THE MOVING FINGER (1963; Something Weird Video).
While the hippie phenomenon of the late-'60s spawned a tidal wave of cinematic grooviness, the beatniks of the early-'60s barely left an impression on the big-screen -- with its best known artifacts ranging from the vomitable adaptation of Kerouac's THE SUBTERRANEANS to the comic agenda of A BUCKET OF BLOOD. That's why I was glad to see this jazzy little obscurity turn up on video. Set in Manhattan's Greenwich Village, this improvisational b&w indie by Larry Moyer grafts the world of smoky coffeehouses and stoned deadbeats onto a B-movie crime scenario...A botched bank robbery jump-starts the cheap thrills, with only one of the crooks escaping with his life, as well as $90,000 in loot. On the lam and bleeding from a bullet wound, he sneaks onto a Greenwich Village tour bus and is soon taken in by a bunch of local "tea-heads" (including future VANISHING POINT star Barry Newman in one of his first film roles, as head beatnik Mason), who get him a morphine shot for his pain and let him crash out on a handy mattress. Gruff-voiced Lionel Stander plays the owner of the upstairs coffeehouse, who lets all of the neighborhood bohemians sack out in his basement apartment, in exchange for filling his cafe whenever the yokel tourists pay a visit. While the crime scenario is standard stuff, these unwashed rebels embrace every lovable cliche -- they share some "reefer", meet a drug-dealing pharmacist, have a stoned cockroach race, cruise through a beat shindig (which Moyer actually held -- and shot -- in his own apartment), and attend an art opening only so they can steal the deli platter. Of course, when they need a shower, they do it en masse at the swanky home of an elderly art patron ('30s actress Wendy Barrie). Every so often these lay-abouts remember they've got a murderous, injured felon hiding out in their pad, with each of these anti-social rebels secretly planning to pry the stolen cash from him. Despite his dirty sweatshirt, Newman looks a bit clean-cut to be a beatnik, but uses his natural charisma and arrogance to win us over; while Stander is always good for a laugh, particularly when the Pigs shut down his coffeehouse. Mixing PULL MY DAISY with THE TREASURE OF SIERRA MADRE, Moyer (who was named Best Director at the San Francisco Film Fest) captures a crude spontaneity amongst the characters, while cinematographer Max Glenn's hand-held camera adds realism, right down to a wonderfully-cynical San Gennaro Festival climax (where it's obvious the crowd didn't even realize they were in a movie). Sprinkled with tacky Beat performance art, music and all-too-authentic weirdos, this is no classic, but certainly offers a finger-snapping dose of nostalgia on a shoestring budget.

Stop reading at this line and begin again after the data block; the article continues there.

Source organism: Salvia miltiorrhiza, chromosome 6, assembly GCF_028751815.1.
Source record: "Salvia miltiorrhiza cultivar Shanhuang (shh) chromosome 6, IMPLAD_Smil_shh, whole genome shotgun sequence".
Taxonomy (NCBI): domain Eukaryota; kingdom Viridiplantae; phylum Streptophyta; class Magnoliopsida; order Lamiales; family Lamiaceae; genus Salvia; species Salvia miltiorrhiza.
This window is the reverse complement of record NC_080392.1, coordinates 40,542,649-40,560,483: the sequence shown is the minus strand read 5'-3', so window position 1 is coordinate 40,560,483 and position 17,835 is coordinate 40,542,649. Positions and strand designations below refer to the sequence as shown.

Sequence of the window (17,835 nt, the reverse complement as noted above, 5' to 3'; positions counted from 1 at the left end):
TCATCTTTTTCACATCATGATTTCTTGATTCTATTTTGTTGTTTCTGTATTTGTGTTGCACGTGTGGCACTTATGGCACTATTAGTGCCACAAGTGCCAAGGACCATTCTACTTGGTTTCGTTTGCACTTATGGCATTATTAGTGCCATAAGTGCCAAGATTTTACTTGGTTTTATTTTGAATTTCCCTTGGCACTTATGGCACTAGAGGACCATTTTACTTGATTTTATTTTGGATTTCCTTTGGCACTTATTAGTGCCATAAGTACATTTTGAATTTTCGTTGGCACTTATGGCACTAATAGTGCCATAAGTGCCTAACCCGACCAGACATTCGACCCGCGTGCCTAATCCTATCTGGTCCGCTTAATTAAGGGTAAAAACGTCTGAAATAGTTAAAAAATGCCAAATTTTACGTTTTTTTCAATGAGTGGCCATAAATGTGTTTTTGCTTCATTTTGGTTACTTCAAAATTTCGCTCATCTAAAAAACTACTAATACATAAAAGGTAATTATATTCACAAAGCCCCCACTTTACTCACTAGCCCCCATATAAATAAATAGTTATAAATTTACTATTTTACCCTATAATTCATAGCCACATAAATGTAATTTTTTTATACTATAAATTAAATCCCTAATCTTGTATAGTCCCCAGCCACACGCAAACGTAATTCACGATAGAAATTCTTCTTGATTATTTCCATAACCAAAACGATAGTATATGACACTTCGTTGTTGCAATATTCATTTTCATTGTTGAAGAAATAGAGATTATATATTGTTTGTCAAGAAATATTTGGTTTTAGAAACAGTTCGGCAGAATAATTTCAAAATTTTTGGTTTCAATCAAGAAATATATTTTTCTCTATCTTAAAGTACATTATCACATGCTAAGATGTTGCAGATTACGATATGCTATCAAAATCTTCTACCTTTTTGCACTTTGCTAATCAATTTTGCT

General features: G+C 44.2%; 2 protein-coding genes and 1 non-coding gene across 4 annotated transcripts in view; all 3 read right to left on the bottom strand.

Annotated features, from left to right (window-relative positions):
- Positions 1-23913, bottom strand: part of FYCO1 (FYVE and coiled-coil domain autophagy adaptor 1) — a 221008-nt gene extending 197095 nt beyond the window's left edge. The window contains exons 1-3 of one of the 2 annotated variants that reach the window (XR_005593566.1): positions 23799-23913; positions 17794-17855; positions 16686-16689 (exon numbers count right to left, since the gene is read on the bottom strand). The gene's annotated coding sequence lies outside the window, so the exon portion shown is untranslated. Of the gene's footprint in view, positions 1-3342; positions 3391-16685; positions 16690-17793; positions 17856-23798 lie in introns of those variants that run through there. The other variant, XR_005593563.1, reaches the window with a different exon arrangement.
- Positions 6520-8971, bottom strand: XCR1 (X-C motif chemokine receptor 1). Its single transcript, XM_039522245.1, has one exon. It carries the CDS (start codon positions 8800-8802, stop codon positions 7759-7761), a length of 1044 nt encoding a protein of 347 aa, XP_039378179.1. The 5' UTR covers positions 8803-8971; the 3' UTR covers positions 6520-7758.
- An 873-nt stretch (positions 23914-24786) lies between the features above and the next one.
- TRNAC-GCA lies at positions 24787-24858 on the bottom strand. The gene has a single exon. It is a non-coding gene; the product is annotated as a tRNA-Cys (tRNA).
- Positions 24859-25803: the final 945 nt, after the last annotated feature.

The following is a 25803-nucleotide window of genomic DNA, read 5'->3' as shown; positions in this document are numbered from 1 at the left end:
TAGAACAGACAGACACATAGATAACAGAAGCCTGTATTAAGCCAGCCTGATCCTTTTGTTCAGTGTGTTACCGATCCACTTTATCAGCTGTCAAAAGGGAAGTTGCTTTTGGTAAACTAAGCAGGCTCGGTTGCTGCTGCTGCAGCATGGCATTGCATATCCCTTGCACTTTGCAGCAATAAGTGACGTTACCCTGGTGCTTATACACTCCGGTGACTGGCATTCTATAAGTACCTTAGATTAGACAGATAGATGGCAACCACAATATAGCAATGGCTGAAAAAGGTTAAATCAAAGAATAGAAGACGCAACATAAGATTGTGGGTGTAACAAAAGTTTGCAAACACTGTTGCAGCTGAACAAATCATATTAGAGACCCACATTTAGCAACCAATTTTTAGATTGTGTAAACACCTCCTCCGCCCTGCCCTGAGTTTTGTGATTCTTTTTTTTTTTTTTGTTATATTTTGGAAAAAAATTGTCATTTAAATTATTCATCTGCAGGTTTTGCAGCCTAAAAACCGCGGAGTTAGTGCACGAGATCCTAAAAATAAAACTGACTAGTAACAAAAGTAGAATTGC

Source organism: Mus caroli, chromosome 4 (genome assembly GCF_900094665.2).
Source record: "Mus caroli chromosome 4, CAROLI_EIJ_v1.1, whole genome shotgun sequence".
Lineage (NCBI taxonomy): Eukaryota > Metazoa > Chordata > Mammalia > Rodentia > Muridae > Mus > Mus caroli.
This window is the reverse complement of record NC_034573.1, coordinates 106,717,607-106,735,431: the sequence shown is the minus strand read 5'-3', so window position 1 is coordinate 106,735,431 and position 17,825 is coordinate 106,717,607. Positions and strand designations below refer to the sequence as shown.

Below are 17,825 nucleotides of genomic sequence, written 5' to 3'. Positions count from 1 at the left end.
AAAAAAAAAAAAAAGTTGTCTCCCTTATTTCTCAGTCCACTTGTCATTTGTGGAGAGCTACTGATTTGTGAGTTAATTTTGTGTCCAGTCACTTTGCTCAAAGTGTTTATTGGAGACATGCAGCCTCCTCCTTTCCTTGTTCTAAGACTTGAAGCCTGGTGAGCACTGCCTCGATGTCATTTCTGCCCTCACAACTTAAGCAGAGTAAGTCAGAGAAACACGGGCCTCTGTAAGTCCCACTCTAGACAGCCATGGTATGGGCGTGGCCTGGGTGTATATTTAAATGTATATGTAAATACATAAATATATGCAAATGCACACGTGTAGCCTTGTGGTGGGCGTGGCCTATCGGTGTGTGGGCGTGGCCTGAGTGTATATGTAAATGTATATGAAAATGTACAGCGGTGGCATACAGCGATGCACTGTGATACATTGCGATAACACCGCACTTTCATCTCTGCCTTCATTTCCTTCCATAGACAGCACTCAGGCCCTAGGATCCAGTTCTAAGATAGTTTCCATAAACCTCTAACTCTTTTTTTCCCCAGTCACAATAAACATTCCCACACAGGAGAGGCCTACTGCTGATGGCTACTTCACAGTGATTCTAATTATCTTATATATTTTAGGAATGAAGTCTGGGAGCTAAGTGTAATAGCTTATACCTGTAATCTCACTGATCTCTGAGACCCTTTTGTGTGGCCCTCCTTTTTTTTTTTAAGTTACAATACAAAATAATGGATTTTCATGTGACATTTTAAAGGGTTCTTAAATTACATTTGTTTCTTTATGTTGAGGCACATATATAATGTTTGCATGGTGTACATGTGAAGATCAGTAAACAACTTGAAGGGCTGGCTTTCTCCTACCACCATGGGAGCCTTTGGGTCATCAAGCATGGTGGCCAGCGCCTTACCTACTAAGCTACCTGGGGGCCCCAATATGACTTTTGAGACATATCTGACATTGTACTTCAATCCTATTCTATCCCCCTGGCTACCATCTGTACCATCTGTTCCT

© 2000 by Steven Puchalski.